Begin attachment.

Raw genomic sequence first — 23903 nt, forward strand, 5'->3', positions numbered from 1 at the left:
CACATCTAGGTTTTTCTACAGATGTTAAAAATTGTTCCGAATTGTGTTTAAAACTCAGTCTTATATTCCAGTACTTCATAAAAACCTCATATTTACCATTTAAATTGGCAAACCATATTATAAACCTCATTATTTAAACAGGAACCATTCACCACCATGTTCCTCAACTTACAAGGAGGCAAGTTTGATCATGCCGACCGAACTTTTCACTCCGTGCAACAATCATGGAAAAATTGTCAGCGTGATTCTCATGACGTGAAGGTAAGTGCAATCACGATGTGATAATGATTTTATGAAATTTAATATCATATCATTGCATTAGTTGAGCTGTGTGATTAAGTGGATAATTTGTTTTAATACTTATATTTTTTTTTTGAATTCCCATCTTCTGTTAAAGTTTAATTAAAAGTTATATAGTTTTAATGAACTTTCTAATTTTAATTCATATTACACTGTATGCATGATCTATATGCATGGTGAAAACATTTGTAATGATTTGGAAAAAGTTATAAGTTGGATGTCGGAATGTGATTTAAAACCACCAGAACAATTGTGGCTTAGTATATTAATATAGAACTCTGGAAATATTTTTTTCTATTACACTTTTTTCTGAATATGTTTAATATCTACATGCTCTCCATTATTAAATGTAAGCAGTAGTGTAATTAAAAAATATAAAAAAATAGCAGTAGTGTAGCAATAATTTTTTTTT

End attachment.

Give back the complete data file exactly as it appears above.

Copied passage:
Raw genomic sequence first — 23903 nt, forward strand, 5'->3', positions numbered from 1 at the left:
CACATCTAGGTTTTTCTACAGATGTTAAAAATTGTTCCGAATTGTGTTTAAAACTCAGTCTTATATTCCAGTACTTCATAAAAACCTCATATTTACCATTTAAATTGGCAAACCATATTATAAACCTCATTATTTAAACAGGAACCATTCACCACCATGTTCCTCAACTTACAAGGAGGCAAGTTTGATCATGCCGACCGAACTTTTCACTCCGTGCAACAATCATGGAAAAATTGTCAGCGTGATTCTCATGACGTGAAGGTAAGTGCAATCACGATGTGATAATGATTTTATGAAATTTAATATCATATCATTGCATTAGTTGAGCTGTGTGATTAAGTGGATAATTTGTTTTAATACTTATATTTTTTTTTTGAATTCCCATCTTCTGTTAAAGTTTAATTAAAAGTTATATAGTTTTAATGAACTTTCTAATTTTAATTCATATTACACTGTATGCATGATCTATATGCATGGTGAAAACATTTGTAATGATTTGGAAAAAGTTATAAGTTGGATGTCGGAATGTGATTTAAAACCACCAGAACAATTGTGGCTTAGTATATTAATATAGAACTCTGGAAATATTTTTTTCTATTACACTTTTTTCTGAATATGTTTAATATCTACATGCTCTCCATTATTAAATGTAAGCAGTAGTGTAATTAAAAAATATAAAAAAATAGCAGTAGTGTAGCAATAATTTTTTTTT